There’s less than a week left until the kick-off of the 2016/2017 NFL season. The question is, will we see more coaches implementing rugby tackle training into their practice sessions?
The current Seattle Seahawks coach, Pete Carroll, has overseen the introduction of rugby tackle technique training in his team’s practice sessions since he took over in 2010. The emphasis of this is to use the shoulder as the primary point of contact during tackling and to avoid direct contact with the head. Here is the franchise’s tackling instructional video for those of you who have not yet seen it. The Seahawks boast quite an impressive recent performance record as they have qualified for the play-offs in five of the past six seasons, were winners of Super Bowl XLVIII in the 2013/2014 season, and were runners-up in Super Bowl XLIX in the 2014/2015 season. Their success is often attributed to their highly efficient and stingy defensive unit. Could this be in part due to the introduction of this rugby tackling protocol?
Research has shown that certain tackling technical criteria are associated with successful tackle outcomes in professional rugby union(Hendricks et al., 2014). Some of these correct tackling cues have also recently been shown to reduce the probability of an injury outcome in general injuries (Burger et al., 2016) and for concussions (Hendricks et al., 2015) in high-level under-18 South African rugby union players. There is limited research exploring the detailed characteristics of tackle technique and associated performance and injury outcomes in American Football (AF). It is worth noting that ‘spear tackling’ in AF i.e. using the helmet as a weapon during head-first tackles, has been outlawed due to the potential risk of catastrophic head and neck injuries (Heck et al., 2004; Boden et al., 2007). It may be valuable to assess the discrete differences between traditional rugby and AF tackling techniques to determine if there are indeed differences in safety and performance outcomes.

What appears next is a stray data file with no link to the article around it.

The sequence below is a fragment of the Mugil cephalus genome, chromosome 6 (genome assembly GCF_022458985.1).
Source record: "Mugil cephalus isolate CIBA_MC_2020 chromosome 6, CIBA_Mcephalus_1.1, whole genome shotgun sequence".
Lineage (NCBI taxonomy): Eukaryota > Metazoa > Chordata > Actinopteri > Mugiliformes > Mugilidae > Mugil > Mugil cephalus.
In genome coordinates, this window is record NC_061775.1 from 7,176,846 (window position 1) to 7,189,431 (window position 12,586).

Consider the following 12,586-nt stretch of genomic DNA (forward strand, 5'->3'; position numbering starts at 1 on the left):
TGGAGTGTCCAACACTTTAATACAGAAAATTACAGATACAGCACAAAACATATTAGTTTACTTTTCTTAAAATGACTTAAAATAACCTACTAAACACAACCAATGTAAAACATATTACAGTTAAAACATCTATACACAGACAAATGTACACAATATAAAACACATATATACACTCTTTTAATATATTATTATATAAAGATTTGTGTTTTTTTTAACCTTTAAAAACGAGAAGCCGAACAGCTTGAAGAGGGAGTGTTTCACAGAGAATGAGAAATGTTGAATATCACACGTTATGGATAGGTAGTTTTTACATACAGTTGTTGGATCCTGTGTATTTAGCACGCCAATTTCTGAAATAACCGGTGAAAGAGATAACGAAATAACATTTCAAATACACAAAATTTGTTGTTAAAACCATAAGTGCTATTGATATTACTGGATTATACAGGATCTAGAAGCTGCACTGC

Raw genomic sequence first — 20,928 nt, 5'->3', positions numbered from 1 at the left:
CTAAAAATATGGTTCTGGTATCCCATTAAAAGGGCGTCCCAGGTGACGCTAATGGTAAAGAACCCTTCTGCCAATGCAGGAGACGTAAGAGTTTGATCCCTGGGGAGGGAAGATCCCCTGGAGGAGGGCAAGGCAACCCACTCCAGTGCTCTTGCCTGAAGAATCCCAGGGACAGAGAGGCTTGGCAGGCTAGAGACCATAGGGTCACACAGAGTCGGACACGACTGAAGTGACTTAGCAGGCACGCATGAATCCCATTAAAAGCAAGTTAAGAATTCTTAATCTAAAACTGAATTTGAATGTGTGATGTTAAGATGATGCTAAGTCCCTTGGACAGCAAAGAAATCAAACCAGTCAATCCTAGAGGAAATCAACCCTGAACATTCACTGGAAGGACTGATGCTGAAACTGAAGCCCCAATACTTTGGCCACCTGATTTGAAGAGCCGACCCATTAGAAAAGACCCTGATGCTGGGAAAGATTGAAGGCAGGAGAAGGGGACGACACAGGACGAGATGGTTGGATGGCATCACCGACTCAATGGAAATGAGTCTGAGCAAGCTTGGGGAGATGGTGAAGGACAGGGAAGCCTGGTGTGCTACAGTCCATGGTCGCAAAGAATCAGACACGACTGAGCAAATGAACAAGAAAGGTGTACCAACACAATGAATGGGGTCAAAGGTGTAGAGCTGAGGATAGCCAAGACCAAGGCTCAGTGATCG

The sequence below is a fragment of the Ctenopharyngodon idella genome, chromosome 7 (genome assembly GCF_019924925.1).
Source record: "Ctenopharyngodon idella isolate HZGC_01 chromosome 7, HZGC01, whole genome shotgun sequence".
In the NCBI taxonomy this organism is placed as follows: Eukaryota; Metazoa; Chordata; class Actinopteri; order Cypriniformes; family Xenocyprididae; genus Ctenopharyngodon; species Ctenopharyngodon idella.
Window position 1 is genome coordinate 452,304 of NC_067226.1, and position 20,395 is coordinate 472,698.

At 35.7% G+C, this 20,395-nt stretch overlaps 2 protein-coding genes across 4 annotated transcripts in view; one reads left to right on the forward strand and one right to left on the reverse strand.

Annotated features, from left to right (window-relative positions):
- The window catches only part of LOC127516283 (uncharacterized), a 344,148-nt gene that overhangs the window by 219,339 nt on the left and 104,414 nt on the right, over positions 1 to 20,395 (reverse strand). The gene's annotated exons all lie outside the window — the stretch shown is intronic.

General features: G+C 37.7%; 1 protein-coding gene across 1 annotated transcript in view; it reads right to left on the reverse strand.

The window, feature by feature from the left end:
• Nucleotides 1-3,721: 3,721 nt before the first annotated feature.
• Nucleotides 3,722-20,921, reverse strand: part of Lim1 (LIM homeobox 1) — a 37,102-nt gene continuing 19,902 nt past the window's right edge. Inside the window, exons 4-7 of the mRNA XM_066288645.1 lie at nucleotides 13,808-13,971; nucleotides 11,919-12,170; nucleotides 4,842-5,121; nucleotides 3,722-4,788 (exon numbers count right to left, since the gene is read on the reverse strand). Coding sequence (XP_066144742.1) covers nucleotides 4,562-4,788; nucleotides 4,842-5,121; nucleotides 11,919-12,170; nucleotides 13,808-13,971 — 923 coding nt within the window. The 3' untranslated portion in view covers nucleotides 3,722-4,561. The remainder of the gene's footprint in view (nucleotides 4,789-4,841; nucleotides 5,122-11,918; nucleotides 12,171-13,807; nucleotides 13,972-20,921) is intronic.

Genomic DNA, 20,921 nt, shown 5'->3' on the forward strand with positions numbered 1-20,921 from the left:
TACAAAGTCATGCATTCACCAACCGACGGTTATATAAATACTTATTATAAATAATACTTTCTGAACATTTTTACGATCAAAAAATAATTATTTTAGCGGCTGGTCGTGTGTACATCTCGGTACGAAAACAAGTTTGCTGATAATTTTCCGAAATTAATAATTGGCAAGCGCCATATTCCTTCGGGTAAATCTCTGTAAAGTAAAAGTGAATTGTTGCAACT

Nicholas Burger @it_is_burger
Recent research has indicated that athletes who delayed the reporting of their concussion had longer recovery times in comparison to athletes who reported their injury immediately. Hopefully, this evidence will further encourage players to report concussions.
The study, performed by Breton Asken and colleagues and published in the Journal of Athletic Training, examined National Collegiate Athletic Association Division 1 athletes in the US.
A more comprehensive summary and a link to the full article is available on the Sports Medicine Research website.
Have you had experience with players delaying the reporting of concussion?